zundel

Friday 12

Linux distros compared

Filed under: Open source — Tags: , , , , , , — zundel @ pm

Enterprise Open Source Directory – Operating Systems
GNU/Linux Distribution Timeline

Debian

One of the few really long established Linux distributions, well known for stability and its curated repository of thousands of software packages, it has formed the basis of more Linux distributions than any other.
Capable of a stable configuration that updates and remains stable. Also easy to selectively use newer packages.
Used by many large institutions, with an extensive community of users and developers, well documented, with support readily available.
With a broad developer base and not dependent on any corporate sponsor or owner, change of ownership cannot occur nor vendor lock-in.

Ubuntu

Based on Debian, Ubuntu refreshes it repositories from Debian every six months.
Ubuntu has done a great deal to popularize Linux. And has made some excellent server versions, especially the 10.04 long term support release. But recent focus on consumer appeal and a proprietary interface raise doubts about business suitability and support. The next long term support release coming April 2012 will answer some questions.

SUSE

Not quite as long established as Debian, but the oldest commercial distribution.
The free community distribution openSUSE strikes a nice balance, not cutting edge like Red Hat’s Fedora, but instead stable yet current, with readily available support.
SUSE and openSUSE have the most extensive graphical administration tools.

Red Hat

Well known with a large installed base and good stability, but subscription fees make it expensive.

Fedora

Red Hat’s free community distribution used for testing and experimenting. Not as unstable as it once was, but still not recommended for enterprise work.

CentOS

A free clone of Red Hat.
With version 6 Red Hat changed the packaging of their source code which delayed the release of CentOS 6 by most of a year. Though it has a large installed base, the small number of developers raises doubts about its ability to keep current with Red Hat source and suitability for long-term deployment.

Friday 5

Linux up, Oracle down

Filed under: Open source — Tags: , , , , — zundel @ am

Analysis from the 451 Group predicts the continued growth of Linux and decline of Oracle.

2012 to be year of Linux domination

Our analysis with survey data from 451 Research division TheInfoPro shows server spending for databases and data warehousing favoring Red Hat with Linux over Oracle with either Linux or Solaris. Out of more than 165 server professionals interviewed by TIP, 67% are planning to spend more with Red Hat on database/data-warehousing, and only 6% plan to spend less. The positive figures for Red Hat mirror negative spending intentions for Oracle, with 55% planning to spend less and only 9% planning to spend more.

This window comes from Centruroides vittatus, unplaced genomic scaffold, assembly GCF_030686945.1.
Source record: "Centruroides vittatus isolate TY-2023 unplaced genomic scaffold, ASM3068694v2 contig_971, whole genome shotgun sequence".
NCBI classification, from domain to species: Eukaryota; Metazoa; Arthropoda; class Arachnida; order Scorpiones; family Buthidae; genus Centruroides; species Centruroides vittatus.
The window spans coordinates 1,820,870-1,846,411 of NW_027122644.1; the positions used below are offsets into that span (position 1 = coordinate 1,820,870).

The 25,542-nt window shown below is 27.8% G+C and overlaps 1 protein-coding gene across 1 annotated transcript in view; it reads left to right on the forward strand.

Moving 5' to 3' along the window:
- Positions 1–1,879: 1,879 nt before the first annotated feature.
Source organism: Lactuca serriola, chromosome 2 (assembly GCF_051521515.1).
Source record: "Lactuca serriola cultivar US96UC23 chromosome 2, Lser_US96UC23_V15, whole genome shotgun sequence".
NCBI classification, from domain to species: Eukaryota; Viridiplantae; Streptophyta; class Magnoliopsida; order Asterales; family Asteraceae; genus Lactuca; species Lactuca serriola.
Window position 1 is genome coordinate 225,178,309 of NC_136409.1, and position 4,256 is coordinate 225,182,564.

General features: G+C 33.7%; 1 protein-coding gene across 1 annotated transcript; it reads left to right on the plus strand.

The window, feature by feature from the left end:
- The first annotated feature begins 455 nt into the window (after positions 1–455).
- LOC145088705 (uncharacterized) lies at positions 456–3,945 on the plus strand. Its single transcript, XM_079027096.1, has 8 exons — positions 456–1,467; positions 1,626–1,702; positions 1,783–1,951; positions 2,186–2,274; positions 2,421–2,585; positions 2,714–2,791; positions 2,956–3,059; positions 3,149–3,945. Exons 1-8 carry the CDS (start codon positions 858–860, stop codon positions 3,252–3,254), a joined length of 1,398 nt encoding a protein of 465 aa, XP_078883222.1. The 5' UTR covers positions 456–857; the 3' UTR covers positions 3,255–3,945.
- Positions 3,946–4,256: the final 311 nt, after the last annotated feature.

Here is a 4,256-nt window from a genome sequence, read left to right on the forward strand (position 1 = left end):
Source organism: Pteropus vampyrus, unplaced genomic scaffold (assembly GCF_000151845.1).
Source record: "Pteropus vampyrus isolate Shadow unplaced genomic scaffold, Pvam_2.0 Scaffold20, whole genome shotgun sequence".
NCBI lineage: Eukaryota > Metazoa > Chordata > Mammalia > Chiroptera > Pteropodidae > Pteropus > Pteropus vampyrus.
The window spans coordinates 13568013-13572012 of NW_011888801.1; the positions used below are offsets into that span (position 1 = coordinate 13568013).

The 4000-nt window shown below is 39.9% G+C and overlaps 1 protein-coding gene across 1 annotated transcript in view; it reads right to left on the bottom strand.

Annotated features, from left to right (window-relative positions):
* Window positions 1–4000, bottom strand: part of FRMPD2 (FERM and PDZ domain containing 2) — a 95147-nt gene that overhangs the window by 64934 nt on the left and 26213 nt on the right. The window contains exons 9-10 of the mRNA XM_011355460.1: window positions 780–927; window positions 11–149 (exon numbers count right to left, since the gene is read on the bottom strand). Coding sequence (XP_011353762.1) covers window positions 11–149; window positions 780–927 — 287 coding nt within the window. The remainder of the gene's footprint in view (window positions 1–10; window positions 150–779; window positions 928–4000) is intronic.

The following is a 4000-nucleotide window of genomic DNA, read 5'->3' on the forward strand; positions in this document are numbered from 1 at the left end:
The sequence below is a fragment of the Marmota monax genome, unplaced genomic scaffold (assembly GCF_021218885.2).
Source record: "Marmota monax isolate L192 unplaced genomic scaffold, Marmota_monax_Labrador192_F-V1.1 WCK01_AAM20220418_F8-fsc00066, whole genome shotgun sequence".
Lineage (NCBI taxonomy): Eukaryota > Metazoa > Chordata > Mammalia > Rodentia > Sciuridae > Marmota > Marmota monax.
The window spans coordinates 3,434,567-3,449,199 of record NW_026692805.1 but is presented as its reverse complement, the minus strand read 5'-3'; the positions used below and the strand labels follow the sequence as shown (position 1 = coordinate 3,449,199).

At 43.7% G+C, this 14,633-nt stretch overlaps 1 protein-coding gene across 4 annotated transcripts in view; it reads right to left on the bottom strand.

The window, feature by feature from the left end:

55% planning to spend less with Oracle.

Linux Will Eat Oracle’s Lunch in 2012, Says Analyst

So Oracle may have more than just a bad quarter.

Oracle’s Bad Quarter: IT Spending Sign, Or Fusion Confusion?

Oracle is not the canary, nor a more up to date indicator species. Its dna is older than that. It’s the dinosaur.

Oracle support portal update could cause chaos, worry users

As customers learn the perils of vendor lock-in, the uncertainty of support, and the potential for independence, Oracle will decline.

Businesses gain experience and confidence with Linux and open source software and look less for expensive hand-holding. The stability and maturity of Linux and the many open source enterprise software packages (such as ERP and CRM systems) allow businesses to assemble their own systems. This is especially appealing to small and medium size business that cannot justify software fees.

Licensing, subscriptions, and service agreements work well for large institutions and unfamiliar technology. But with enterprise class hardware and virtual servers readily available, and rock solid and well maintained Linux and enterprise software available for download, businesses move away from constant fees to use software.

Debian Linux with stability rivaling Red Hat and much easier maintenance will grow in use, as will open source enterprise software such as Adempiere, OpenERP, Project Open, vTiger, CiviCRM, RT, Ants, and OrangeHRM.

Update
Debian passes CentOS as most popular Linux for web servers

Update
Fundamental Oracle flaw revealed
This is complicated but crucially important if you use Oracle databases.
New patches came out today (2012-01-17) but no patches exist for older versions.
This can be a time bomb for large installations and a security risk for all.

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